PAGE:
After 2 weeks of pounding, Leaning Tower of Dallas is down

Weird

Megan Dority poses for a photo with the so called “Leaning Tower of Dallas” as a crew works to topple the structure north of downtown Dallas, Monday, Feb. 24, 2020. The still standing structure is part of an 11-story building that found a second life online after surviving a first demolition attempt. The former Affiliated Computer Services building inspired jokes and comparisons to Italy’s Leaning Tower of Pisa when a Feb. 16 implosion failed to bring down its core. The company that engineered the blast said some explosives did not go off. (AP Photo/LM Otero)

DALLAS (AP) — The Leaning Tower of Dallas, the nearly iconic remnant of a high-rise building implosion gone awry, finally collapsed in a cloud of dust Monday after two weeks of being whacked with a headache ball.

The tower collapsed about 3:15 p.m. after a few last whacks with a wrecking ball swung by a high-rise crane. No injuries were reported.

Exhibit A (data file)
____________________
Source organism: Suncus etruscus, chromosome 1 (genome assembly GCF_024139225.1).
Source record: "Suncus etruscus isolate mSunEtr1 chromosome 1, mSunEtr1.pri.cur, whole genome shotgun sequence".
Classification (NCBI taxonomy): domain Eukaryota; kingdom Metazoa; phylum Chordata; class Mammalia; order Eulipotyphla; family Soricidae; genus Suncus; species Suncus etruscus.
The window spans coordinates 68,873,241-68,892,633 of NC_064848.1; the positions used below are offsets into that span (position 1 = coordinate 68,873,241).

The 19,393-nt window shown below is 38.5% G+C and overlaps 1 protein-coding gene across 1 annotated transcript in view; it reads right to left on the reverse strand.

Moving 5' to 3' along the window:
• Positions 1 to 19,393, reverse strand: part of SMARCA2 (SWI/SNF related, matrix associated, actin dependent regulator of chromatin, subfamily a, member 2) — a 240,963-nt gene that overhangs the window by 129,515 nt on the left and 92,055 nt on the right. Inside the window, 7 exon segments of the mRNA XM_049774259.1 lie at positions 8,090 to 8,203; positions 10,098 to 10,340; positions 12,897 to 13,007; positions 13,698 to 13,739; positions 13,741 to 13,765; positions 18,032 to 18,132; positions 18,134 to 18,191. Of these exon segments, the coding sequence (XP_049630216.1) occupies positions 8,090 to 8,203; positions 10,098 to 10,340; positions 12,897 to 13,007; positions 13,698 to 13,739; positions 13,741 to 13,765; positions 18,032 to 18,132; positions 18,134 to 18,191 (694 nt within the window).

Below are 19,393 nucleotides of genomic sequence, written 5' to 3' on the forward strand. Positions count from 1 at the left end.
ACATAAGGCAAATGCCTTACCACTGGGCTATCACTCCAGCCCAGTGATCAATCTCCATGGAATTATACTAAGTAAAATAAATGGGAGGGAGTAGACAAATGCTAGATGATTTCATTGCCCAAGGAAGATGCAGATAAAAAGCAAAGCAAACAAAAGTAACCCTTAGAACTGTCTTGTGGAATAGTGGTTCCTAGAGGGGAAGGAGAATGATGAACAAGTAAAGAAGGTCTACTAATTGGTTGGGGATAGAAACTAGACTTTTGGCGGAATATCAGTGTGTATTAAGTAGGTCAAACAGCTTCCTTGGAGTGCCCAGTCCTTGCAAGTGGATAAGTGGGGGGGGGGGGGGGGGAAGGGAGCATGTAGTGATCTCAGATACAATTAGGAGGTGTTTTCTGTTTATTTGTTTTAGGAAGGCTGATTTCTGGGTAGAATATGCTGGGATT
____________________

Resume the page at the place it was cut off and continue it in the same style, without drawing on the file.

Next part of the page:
The tower was the core of an 11-story building that was imploded with explosives on Feb. 16. The 11 floors surrounding the core duly collapsed, but the solid concrete core containing the stairway and elevator shafts remained standing at an angle. The demolition contractor has been whacking away at it ever since with a 5,600-pound wrecking ball.

A spokeswoman for De La Vega Development, which is redeveloping the site, had said immediately after the implosion that the tower’s demolition could take up to four days. It ended up taking almost four times that amount of time before it was taken down.

In the meantime, the tower drew hundreds of people who took often-whimsical photographs of themselves with the tower in the background.

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